Flow is said to be laminar when it has a tendency to follow a linear (i.e. straight) path. Laminar flow is affected less by drag because it does not flow randomly. The opposite of laminar flow is turbulent flow. Turbulent flow is less linear and more random. Turbulent flow is measured in Reynolds numbers. Typically a Reynolds number of less than 2000 indicates laminar flow.
The shot angle can greatly affect the distance of a water gun. Due to projectile physics, the range of any projectile including a water stream will be greatest at a 45 degree angle. An angle greater or less than 45 degrees will result in less distance. A higher angle (up to 90 degrees) will give the stream more height, while a lower angle (as low as -90 degrees or 270 degrees) will reduce the height of the stream.
Internal diameter can be best described as the smallest diameter the water must pass through as it travels from the pressure chamber to the nozzle. Internal diameters of all other portions of the water gun are not important because the water will not flow from the pressure chamber to the nozzle in those parts. A larger internal diameter allows for more flow but also allows for more turbulence - internal diameter is a double-ended sword.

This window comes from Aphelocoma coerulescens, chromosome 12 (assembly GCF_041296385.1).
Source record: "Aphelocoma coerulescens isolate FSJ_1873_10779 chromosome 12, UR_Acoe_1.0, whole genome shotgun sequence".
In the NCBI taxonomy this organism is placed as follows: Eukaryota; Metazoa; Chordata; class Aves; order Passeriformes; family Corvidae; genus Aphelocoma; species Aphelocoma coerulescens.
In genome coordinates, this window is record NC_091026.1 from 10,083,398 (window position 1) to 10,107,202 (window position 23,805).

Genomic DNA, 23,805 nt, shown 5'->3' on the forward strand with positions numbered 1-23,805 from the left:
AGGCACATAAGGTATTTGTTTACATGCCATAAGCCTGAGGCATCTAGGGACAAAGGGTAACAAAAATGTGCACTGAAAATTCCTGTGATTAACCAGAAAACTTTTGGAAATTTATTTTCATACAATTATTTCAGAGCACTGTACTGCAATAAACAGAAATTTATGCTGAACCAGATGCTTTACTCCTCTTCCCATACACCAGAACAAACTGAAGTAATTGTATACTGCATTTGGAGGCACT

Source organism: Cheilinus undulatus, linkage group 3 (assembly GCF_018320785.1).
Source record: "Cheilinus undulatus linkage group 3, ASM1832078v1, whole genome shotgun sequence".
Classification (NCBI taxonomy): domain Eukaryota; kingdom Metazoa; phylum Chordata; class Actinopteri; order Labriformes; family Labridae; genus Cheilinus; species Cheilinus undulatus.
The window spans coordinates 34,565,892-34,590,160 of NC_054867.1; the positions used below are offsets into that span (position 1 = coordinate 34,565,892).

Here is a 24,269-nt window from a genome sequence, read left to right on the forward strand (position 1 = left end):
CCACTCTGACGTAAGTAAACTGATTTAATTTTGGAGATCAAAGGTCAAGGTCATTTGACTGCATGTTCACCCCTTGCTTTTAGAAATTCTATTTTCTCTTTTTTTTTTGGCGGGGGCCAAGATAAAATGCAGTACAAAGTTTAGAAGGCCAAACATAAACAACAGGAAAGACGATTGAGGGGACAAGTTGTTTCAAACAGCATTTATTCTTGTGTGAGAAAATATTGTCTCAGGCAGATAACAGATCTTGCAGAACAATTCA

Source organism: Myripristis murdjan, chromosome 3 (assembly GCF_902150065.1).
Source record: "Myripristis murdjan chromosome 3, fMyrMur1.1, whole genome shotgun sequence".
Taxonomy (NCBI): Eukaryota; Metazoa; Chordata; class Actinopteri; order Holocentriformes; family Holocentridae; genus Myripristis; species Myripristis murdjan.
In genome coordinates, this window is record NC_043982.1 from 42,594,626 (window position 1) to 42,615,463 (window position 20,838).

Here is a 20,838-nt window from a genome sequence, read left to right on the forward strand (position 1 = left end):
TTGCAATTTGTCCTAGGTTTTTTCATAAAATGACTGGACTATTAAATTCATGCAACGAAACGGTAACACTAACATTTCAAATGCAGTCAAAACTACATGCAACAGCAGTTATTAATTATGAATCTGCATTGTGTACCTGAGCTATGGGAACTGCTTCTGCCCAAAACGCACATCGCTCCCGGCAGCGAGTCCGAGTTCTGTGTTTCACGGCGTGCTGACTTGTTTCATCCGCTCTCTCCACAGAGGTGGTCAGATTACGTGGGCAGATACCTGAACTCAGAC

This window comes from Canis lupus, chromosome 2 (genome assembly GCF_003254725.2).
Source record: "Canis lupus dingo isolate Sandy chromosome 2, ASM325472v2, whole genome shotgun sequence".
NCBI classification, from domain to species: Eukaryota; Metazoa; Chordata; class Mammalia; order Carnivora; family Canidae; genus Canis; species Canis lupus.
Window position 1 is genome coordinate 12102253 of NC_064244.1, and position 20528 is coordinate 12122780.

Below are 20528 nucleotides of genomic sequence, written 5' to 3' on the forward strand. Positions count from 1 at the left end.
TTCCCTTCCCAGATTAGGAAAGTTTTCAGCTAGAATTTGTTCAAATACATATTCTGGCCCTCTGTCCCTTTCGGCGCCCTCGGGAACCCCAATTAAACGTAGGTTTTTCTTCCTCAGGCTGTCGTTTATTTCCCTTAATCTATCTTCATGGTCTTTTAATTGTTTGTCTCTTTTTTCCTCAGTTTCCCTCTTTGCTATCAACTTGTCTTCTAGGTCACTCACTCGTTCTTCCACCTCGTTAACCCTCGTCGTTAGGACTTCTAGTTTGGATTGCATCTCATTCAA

Units and variables used in water gun physics
Typically, a mixture of both metric and the English system of measurement is used in water gun physics. The reasons for such a mixture is simple - water guns are used worldwide and people always seem to use the units most familiar with themselves.
Distance (or range) is nearly always measured in feet. Meters are much less common in practice. This choice may be due to the fact that a meter is approximately three times longer than a foot and you will receive a more precise measurement using feet. If meters are used, please use decimals as well to record a more precise measurement. The variable d is used to describe total distance.
Output is how much water exists the nozzle orifice per second. Output is measured in three systems, two of which are essentially the same. I prefer units of mL/s (mL per second) because it provides the most accuracy. The English unit of ounces per second is also commonly used. The traditional system (in units "X") used in water gun physics was used by Larami in the CPS water guns, based upon the output of a Super Soaker XP 70. It is generally accepted that the output of an XP 70 is one ounce per second, or 30mL per second. The conversion between ounces per second and X is very simple - 5X output equals 5 ounces per second. The variable o is used to describe average output over a interval, while oo is used to describe initial output. Instantaneous output would be written as ot, where t is time in seconds.
Shot duration (shot time) is measured only in seconds. Shot duration is defined as the time the water gun is emitting output. The simple explanation would be how long the shot lasts. The variable tf is used to describe shot duration. tf stands for time final, which simply the final instant output was being made. Time final essentially occurs when o = 0.